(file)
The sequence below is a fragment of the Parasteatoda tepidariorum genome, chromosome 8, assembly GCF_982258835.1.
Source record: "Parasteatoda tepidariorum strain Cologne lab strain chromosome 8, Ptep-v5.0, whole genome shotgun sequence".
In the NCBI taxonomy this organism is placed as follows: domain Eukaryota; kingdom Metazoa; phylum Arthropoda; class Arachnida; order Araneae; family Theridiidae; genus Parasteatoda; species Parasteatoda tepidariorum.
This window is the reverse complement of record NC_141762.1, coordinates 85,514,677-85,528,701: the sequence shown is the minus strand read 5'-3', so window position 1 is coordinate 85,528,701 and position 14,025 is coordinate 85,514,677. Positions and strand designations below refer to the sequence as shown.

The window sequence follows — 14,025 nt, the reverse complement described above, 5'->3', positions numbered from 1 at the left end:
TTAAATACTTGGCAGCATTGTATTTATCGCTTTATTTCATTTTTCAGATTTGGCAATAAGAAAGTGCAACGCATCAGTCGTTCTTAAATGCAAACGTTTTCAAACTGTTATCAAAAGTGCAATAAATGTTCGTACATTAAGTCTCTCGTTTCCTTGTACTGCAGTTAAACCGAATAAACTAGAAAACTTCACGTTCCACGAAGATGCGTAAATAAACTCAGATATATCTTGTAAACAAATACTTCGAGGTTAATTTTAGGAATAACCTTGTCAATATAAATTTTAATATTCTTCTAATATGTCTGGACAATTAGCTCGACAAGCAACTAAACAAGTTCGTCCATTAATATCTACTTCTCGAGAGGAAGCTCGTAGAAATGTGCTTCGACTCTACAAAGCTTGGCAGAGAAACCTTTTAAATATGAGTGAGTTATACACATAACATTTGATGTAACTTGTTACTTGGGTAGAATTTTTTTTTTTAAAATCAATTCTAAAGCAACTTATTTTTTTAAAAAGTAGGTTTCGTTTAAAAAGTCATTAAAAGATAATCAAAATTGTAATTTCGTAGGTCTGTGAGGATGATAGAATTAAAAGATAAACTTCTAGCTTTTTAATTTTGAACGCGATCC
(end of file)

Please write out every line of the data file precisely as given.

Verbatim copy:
The sequence below is a fragment of the Parasteatoda tepidariorum genome, chromosome 8, assembly GCF_982258835.1.
Source record: "Parasteatoda tepidariorum strain Cologne lab strain chromosome 8, Ptep-v5.0, whole genome shotgun sequence".
In the NCBI taxonomy this organism is placed as follows: domain Eukaryota; kingdom Metazoa; phylum Arthropoda; class Arachnida; order Araneae; family Theridiidae; genus Parasteatoda; species Parasteatoda tepidariorum.
This window is the reverse complement of record NC_141762.1, coordinates 85,514,677-85,528,701: the sequence shown is the minus strand read 5'-3', so window position 1 is coordinate 85,528,701 and position 14,025 is coordinate 85,514,677. Positions and strand designations below refer to the sequence as shown.

The window sequence follows — 14,025 nt, the reverse complement described above, 5'->3', positions numbered from 1 at the left end:
TTAAATACTTGGCAGCATTGTATTTATCGCTTTATTTCATTTTTCAGATTTGGCAATAAGAAAGTGCAACGCATCAGTCGTTCTTAAATGCAAACGTTTTCAAACTGTTATCAAAAGTGCAATAAATGTTCGTACATTAAGTCTCTCGTTTCCTTGTACTGCAGTTAAACCGAATAAACTAGAAAACTTCACGTTCCACGAAGATGCGTAAATAAACTCAGATATATCTTGTAAACAAATACTTCGAGGTTAATTTTAGGAATAACCTTGTCAATATAAATTTTAATATTCTTCTAATATGTCTGGACAATTAGCTCGACAAGCAACTAAACAAGTTCGTCCATTAATATCTACTTCTCGAGAGGAAGCTCGTAGAAATGTGCTTCGACTCTACAAAGCTTGGCAGAGAAACCTTTTAAATATGAGTGAGTTATACACATAACATTTGATGTAACTTGTTACTTGGGTAGAATTTTTTTTTTTAAAATCAATTCTAAAGCAACTTATTTTTTTAAAAAGTAGGTTTCGTTTAAAAAGTCATTAAAAGATAATCAAAATTGTAATTTCGTAGGTCTGTGAGGATGATAGAATTAAAAGATAAACTTCTAGCTTTTTAATTTTGAACGCGATCC